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ISTeP - UMR 7193
Institut des Sciences de la Terre de Paris

Séminaire ISTeP - Brian Evans

(MIT, USA)

Confronting Complexity:  Towards a more detailed description of creep in rocks in the Earth’s crust

Crustal rocks deform by a rich variety of physical mechanisms and often display beautiful, but bewildering, complexity of strain. Steady-state creep constitutive laws have been useful in providing first-order descriptions of rock strength at depth, but, not surprisingly, they often fail to describe many commonly observed geologic structures or processes. So, for example, we do not understand sufficiently the influences of multiple mineral phases or fluids on rock strength, the effects of concurrent metamorphic reactions on creep, or the causes of strain localization. Triaxial torsion tests done to high strain often indicate that crustal rocks deforming by creep harden up to strains of about 1. This peak in strength is typically followed by softening up to strains of 5 or more. The mechanical state variables that might evolve include grain size, LPO, pore geometry, or underlying dislocation structures. By using a micro strain mapping technique during the hardening phase in marbles, we are measuring the partitioning of strain amongst micro fracturing, twinning, dislocation glide, and grain-boundary sliding. Results from these experiments and from those measuring the influence of effective pressure, strain rate, and temperature on the rock strength indicate that all of the fracturing, gliding, sliding and twinning mechanisms contribute to the total aggregate strain over a wide range of conditions. Likewise, the rate of evolution of grain size during dynamic recrystallization is also influenced by changes in the relative contributions of the various deformation mechanisms. Owing to these tightly coupled relationships, it is likely that transient creep is common during tectonic deformation, even within rocks composed of a single phase. In addition, it may be possible to use quantitative observations of strain partitioning within naturally deformed rocks as a way to constrain the conditions of deformation.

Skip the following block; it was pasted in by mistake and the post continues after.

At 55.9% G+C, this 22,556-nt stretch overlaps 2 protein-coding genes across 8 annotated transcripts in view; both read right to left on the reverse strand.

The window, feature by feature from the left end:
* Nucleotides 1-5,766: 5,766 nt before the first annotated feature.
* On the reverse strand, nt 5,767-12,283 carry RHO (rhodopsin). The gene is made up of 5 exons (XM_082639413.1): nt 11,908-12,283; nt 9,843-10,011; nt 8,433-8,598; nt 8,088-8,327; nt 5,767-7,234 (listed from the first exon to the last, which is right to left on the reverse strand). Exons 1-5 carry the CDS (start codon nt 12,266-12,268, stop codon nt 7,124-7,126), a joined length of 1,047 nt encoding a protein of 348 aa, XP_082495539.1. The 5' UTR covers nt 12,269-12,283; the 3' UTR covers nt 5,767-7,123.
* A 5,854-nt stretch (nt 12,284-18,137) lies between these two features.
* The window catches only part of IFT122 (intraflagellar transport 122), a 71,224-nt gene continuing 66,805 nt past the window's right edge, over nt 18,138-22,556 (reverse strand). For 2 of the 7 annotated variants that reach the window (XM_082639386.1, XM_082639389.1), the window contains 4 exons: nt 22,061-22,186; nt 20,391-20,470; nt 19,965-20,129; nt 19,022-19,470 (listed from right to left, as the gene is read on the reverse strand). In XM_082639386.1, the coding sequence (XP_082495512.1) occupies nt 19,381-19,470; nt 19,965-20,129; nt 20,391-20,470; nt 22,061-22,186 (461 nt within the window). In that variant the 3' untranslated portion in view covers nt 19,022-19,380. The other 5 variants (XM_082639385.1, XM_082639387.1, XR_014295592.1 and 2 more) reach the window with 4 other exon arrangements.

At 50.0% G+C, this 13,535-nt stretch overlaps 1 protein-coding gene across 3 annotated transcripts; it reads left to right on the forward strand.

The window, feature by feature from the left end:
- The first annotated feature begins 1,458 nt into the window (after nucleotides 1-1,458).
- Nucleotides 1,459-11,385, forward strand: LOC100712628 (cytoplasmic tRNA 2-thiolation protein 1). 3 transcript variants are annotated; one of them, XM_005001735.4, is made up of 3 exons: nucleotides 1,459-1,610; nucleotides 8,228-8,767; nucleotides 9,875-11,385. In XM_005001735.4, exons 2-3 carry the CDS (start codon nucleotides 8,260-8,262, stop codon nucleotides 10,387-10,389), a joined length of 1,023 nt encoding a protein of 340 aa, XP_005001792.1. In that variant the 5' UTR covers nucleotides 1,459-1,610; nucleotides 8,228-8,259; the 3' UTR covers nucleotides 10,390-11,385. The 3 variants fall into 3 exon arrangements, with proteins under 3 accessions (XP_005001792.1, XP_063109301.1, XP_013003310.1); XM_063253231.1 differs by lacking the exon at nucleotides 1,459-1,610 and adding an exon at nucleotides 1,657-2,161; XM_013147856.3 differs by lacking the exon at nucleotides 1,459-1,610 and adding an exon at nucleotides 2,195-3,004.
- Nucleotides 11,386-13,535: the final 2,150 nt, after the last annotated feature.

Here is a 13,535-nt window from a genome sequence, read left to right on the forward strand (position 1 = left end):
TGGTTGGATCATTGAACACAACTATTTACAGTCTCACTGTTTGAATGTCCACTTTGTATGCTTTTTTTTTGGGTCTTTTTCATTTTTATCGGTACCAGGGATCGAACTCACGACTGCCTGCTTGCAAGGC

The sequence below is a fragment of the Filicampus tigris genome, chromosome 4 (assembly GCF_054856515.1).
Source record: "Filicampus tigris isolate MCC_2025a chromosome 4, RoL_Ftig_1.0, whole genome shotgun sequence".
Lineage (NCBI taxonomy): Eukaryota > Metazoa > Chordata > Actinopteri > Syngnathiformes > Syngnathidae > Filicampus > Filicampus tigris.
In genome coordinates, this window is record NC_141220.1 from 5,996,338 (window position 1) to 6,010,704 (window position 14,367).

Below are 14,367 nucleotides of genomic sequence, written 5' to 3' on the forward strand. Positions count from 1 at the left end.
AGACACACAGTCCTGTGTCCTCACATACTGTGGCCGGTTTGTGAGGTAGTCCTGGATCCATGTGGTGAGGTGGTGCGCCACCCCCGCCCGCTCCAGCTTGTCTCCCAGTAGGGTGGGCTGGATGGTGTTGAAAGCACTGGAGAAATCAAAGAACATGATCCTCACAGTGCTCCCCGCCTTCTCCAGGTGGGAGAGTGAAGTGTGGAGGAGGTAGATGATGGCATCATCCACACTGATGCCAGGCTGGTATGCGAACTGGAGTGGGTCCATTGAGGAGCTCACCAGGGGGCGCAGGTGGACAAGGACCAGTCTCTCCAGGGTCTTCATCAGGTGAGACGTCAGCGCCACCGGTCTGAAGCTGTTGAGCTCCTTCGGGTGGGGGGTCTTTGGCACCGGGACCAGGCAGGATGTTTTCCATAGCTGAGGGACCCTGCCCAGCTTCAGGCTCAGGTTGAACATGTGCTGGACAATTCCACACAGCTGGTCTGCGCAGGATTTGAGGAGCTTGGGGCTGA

08/11/2013 à 12h30, Salle Fourcade

Isabelle Morgant - 21/07/16

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    L'ISTeP comprend 155 membres dont :

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